Tag Archives: building plans requirements

When Columns Get Put in the Wrong Place

This is construction, things happen. The true mark of how any particular project goes is not everything going perfectly without a hitch, it is the ability to solve challenges when they arise.

The scenario below is one which I have never had a DIY person do (shout out to all of you who are putting up your own buildings), only “contractors” who somehow neglected to read this particular portion of the building plans (portion being used liberally as the column sizes are only called out on five different pages of the engineer sealed plans).

treated postFrom the client:
“I realized last night that the crew who installed my posts placed the posts in the wrong locations and they are now cemented in. Instead of using the laminated posts in the center section they put them on the ends of the building. That means the solid posts are in the center section. I need to know if/how this will affect my building? Thanks.”

And my response:
Thank you for utilizing the Hansen Pole Buildings’ Technical Support system. It appears you have some challenges to resolve. As the columns are now installed, the ones on the sidewalls, where the glu-laminated columns were supposed to be, will be over-stressed and will not support the wind loads adequately. There are some options:

(a) Dig the columns out, chip the concrete off of them and replace them where they belong. This involves more work than the later options, but will not require an investment into more columns.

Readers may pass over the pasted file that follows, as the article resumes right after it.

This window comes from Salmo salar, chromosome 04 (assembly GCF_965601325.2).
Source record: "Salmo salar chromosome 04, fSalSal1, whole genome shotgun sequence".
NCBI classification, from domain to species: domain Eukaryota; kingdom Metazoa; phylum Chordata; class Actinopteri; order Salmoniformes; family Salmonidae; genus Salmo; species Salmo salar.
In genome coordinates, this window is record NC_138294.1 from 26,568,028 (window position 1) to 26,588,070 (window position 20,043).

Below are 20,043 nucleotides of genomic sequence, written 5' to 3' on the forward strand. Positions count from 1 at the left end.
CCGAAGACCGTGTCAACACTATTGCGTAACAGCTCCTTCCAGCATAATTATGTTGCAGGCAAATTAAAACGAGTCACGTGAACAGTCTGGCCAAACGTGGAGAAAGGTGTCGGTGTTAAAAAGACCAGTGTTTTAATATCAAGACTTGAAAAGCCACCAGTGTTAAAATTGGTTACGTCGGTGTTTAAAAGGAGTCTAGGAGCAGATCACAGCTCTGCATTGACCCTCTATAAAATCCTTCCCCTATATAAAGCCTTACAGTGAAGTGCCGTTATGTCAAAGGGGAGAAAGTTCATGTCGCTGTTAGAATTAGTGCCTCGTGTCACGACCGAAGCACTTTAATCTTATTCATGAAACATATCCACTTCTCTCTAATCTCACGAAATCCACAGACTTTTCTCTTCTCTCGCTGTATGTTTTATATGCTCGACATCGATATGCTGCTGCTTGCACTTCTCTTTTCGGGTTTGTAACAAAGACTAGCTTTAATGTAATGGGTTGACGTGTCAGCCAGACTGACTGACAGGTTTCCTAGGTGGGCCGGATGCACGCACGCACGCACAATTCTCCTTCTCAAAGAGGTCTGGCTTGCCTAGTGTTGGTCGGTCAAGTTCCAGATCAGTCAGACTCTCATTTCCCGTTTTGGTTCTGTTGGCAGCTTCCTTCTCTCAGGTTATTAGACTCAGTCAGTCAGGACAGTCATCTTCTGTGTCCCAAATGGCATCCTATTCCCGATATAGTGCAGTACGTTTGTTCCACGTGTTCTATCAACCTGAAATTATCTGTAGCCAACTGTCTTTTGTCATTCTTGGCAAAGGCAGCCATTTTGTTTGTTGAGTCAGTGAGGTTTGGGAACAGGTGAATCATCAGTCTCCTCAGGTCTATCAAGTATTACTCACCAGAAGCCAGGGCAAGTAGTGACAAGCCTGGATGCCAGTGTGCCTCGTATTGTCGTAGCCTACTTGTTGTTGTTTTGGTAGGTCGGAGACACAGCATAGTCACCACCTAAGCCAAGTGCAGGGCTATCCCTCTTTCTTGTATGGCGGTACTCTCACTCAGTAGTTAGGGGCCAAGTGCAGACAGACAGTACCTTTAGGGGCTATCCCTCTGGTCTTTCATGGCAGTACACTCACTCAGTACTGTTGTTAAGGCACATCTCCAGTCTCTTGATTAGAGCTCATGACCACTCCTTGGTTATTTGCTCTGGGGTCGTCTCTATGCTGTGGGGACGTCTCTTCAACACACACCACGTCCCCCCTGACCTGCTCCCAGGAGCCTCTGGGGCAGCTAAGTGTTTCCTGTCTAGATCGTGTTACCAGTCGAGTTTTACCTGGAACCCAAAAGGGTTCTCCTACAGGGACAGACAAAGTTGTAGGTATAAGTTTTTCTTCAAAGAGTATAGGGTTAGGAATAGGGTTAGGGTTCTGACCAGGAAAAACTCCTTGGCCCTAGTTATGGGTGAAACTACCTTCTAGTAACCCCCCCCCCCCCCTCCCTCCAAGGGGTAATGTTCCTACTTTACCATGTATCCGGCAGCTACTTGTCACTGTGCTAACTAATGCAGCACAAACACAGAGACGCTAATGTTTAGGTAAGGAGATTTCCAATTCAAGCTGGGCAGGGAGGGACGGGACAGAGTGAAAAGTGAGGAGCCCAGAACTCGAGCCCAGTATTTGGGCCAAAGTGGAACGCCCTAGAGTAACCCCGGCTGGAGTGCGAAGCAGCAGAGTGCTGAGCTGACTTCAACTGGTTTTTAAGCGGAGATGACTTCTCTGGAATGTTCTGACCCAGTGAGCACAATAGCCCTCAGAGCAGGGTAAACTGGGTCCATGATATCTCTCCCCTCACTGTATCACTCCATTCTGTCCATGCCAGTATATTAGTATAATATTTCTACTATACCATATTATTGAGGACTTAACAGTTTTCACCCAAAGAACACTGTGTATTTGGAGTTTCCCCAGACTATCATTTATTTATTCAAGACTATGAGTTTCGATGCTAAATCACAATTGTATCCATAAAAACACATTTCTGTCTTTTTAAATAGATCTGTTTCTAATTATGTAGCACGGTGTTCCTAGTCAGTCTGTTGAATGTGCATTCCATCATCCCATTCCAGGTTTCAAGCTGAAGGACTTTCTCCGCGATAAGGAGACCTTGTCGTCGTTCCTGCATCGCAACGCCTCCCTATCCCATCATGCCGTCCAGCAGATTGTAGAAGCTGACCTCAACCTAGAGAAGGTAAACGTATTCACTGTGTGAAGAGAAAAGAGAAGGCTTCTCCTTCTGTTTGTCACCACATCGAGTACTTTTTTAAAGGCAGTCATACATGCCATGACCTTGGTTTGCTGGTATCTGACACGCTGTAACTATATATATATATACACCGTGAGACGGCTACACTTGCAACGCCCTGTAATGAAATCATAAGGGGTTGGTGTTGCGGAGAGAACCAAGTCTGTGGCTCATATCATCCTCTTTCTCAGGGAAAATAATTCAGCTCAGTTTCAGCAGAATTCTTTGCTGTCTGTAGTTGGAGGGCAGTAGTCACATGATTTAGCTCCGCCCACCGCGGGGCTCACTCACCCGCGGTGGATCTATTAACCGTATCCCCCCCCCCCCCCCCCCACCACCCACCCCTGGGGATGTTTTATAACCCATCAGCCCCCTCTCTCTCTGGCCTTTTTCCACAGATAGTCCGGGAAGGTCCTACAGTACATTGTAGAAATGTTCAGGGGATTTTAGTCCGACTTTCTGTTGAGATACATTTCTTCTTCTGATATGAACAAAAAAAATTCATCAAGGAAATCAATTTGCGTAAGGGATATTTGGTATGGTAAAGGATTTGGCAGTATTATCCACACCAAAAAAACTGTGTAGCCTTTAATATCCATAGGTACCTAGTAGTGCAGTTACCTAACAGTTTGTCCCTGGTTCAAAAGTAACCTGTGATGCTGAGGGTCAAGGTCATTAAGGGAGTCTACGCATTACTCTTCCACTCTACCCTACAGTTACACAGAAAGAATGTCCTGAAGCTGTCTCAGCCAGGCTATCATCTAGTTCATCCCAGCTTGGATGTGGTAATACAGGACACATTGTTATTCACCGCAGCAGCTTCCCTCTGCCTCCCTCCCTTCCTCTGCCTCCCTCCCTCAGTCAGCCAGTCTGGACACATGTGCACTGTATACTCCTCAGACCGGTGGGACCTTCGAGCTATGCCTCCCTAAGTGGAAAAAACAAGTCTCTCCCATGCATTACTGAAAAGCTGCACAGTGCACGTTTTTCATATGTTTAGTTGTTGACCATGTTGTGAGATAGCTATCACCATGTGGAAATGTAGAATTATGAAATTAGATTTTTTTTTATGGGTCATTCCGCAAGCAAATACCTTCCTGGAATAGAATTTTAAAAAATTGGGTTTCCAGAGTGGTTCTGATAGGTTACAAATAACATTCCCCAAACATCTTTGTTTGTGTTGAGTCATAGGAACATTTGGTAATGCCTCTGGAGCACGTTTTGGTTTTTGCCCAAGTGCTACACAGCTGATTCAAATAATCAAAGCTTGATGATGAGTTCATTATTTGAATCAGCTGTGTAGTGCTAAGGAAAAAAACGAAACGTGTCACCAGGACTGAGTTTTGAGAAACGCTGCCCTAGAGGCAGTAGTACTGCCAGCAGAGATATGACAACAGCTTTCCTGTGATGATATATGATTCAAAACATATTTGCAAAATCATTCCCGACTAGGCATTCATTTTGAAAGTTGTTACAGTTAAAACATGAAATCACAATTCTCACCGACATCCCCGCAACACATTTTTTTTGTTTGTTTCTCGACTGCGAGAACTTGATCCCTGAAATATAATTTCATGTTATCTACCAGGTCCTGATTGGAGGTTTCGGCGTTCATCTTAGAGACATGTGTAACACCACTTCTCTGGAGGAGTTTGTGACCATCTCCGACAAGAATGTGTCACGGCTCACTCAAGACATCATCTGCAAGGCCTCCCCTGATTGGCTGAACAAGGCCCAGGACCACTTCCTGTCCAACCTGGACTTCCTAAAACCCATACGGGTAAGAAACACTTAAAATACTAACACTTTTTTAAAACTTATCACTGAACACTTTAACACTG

(b) Dig out only the six errantly placed 6×6 columns, order six new glu-laminated columns to replace them. Less work, however there will be the cost of the six columns.

Either of the above choices (a) or (b) will involve properly compacting the soil into which the corrected columns will be replaced.

(c) This fix is subject to approval from the engineer of record and would have a nominal fee for him to author and seal a letter to confirm the adequacy. Place a 2x10x14′ #2 Pressure Preservative treated to UC-4B on each of the sides towards the endwalls of the six offending 6×6 columns – starting at the top of the concrete bottom collar. 2x10s to be attached with 2-10d common hot dipped galvanized nails, spaced every six inches and staggered to avoid splitting. There is approximately a five week lead time to get the 2×10 treated, as it would be by special order – there are not lumberyards (or big box stores) which have this material in inventory.

Constructing a new post frame building? Whether a DIYer or a veteran contractor, please follow the adage of: “Look at the plans twice, so materials only have to be installed once!”

Pole Buildings Plans 101: Elevation Drawings

Who needs elevation drawings and what are they?  This is one question to be sure to ask your building department prior to having your plans drafted.  I’ve been talking about plans since beginning of last week, and I did refer to endwall and sidewall framing plans as “elevations”.  However, these were the framing plans for each of the 4 walls.  They showed the inside wood framework or support for the roofing and siding.